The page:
"Bob Hoskins wishes to announce that he will be retiring from acting, following his diagnosis of Parkinson's disease last autumn. He wishes to thank all the great and brilliant people he has worked with over the years, and all of his fans who have supported him during a wonderful career," the actor's London representatives said in a statement.
It continued, "Bob is now looking forward to his retirement with his family, and would greatly appreciate that his privacy be respected at this time."
Hoskins, 69, began his career on British television in the 1970s. His work in 1986’s "Mona Lisa" earned him a nomination for a Best Actor Oscar and he won a Golden Globe.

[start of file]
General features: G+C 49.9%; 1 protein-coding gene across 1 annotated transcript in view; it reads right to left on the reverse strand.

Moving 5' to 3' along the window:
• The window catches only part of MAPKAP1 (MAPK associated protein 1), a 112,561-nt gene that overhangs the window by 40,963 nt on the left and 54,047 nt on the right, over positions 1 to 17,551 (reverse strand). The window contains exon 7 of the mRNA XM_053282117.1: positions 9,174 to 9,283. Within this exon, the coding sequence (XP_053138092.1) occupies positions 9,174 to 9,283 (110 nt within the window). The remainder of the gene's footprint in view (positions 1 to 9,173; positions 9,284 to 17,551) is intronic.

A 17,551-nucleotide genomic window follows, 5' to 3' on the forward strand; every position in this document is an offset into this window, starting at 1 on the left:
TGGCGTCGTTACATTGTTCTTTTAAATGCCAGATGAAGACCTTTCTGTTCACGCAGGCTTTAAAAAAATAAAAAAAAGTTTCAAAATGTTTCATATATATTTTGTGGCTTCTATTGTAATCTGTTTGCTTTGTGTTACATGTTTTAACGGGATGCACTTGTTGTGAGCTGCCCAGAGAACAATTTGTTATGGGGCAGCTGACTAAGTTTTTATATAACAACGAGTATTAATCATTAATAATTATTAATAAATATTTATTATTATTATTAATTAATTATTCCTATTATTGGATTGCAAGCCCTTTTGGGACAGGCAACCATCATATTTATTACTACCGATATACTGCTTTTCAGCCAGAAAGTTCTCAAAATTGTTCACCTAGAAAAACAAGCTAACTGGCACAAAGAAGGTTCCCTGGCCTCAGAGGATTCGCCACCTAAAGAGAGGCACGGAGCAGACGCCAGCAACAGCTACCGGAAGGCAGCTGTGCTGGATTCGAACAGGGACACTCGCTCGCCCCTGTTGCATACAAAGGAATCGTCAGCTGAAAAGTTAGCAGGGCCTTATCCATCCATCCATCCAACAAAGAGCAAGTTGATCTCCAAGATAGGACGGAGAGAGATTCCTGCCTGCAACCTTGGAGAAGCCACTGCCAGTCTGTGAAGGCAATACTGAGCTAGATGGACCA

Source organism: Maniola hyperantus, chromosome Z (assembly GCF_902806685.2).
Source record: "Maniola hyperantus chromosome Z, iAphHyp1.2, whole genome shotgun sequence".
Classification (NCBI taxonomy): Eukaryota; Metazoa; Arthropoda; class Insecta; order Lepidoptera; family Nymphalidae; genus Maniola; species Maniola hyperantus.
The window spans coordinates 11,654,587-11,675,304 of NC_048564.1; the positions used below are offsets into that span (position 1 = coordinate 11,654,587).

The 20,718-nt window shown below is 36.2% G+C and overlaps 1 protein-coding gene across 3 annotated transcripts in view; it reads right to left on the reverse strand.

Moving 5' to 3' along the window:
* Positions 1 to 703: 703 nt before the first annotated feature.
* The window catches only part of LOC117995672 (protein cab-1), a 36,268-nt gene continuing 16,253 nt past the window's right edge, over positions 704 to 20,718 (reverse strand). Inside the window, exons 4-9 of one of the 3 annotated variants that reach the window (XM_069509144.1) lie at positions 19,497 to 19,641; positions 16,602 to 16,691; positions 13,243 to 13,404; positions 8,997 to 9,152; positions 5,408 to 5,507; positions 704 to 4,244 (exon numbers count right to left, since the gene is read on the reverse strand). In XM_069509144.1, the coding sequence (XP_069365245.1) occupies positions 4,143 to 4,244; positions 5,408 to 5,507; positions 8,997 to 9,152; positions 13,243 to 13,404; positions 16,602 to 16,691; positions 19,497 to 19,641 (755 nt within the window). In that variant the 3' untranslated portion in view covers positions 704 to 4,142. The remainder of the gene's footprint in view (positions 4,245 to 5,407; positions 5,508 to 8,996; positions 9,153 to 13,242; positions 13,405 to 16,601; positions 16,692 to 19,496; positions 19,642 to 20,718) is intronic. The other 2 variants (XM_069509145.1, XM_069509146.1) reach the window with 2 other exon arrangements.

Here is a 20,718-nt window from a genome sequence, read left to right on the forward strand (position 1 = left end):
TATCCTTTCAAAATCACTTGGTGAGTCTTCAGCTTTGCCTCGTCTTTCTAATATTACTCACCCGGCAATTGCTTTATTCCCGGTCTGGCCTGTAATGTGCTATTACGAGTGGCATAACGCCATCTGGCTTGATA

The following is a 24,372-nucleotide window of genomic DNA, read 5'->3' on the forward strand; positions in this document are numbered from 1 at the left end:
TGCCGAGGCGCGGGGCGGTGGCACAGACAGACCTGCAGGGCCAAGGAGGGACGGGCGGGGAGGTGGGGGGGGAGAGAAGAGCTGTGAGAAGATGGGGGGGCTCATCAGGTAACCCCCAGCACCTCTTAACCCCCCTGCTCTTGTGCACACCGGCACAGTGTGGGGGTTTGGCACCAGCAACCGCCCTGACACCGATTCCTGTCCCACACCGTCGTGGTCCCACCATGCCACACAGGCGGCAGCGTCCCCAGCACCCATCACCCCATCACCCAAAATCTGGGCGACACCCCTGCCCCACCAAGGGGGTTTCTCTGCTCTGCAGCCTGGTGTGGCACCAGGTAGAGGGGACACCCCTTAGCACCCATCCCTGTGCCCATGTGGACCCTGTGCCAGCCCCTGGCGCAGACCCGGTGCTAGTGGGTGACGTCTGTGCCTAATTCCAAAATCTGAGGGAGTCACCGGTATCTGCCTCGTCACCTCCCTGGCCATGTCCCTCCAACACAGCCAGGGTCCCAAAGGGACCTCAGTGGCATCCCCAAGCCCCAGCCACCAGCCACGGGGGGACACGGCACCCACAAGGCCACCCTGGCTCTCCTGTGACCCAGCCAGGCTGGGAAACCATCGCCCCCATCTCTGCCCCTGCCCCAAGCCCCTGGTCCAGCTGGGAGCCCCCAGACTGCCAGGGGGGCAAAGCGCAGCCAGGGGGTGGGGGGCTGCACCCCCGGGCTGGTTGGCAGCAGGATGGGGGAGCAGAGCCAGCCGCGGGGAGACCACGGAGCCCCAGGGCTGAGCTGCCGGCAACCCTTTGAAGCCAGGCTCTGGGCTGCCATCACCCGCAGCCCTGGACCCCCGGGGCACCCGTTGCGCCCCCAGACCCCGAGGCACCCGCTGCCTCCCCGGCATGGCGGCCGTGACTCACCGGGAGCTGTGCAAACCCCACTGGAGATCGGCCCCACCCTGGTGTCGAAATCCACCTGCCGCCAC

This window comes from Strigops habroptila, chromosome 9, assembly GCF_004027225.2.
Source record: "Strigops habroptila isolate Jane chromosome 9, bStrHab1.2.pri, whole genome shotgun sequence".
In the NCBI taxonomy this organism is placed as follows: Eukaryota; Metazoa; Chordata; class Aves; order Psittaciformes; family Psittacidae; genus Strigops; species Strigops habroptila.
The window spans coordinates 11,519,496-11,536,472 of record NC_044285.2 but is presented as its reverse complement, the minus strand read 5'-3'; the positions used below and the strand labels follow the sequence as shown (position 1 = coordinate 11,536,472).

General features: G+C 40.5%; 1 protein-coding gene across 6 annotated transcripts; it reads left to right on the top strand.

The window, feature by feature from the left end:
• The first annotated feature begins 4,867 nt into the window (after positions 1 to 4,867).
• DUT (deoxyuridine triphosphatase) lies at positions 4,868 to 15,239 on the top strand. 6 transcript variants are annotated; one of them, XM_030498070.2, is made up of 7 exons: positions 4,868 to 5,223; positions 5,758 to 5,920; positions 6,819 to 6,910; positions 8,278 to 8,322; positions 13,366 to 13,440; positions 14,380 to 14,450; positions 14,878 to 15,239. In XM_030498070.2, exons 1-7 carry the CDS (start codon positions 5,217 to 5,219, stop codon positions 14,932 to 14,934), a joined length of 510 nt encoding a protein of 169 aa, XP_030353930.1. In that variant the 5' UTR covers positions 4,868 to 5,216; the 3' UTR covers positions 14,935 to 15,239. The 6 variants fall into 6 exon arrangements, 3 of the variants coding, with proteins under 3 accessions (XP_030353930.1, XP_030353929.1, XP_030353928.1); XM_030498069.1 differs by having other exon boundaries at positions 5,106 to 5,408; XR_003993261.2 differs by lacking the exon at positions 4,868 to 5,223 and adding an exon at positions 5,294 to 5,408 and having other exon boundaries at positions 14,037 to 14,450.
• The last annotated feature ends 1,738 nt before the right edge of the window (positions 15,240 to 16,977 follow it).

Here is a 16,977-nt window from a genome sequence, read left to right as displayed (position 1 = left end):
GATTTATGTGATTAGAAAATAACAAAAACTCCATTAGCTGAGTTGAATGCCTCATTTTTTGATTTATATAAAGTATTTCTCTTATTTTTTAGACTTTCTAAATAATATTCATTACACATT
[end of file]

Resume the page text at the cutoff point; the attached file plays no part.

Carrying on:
His most notable role was in 1988’s "Who Framed Roger Rabbit?" which was one of the first films to combine CGI animation with live action. Hoskins most recently starred as a dwarf in "Snow White and the Huntsman.”
Parkinson's disease is an incurable, degenerative neurological disorder whose sufferers include actor and activist Michael J. Fox and former heavyweight boxing champ Muhammad Ali.
Veteran actor Bob Hoskins, who starred in films “Mona Lisa,” “Hook,” and “Who Framed Roger Rabbit?” said on Wednesday he has been diagnosed with Parkinson's disease and is retiring from acting.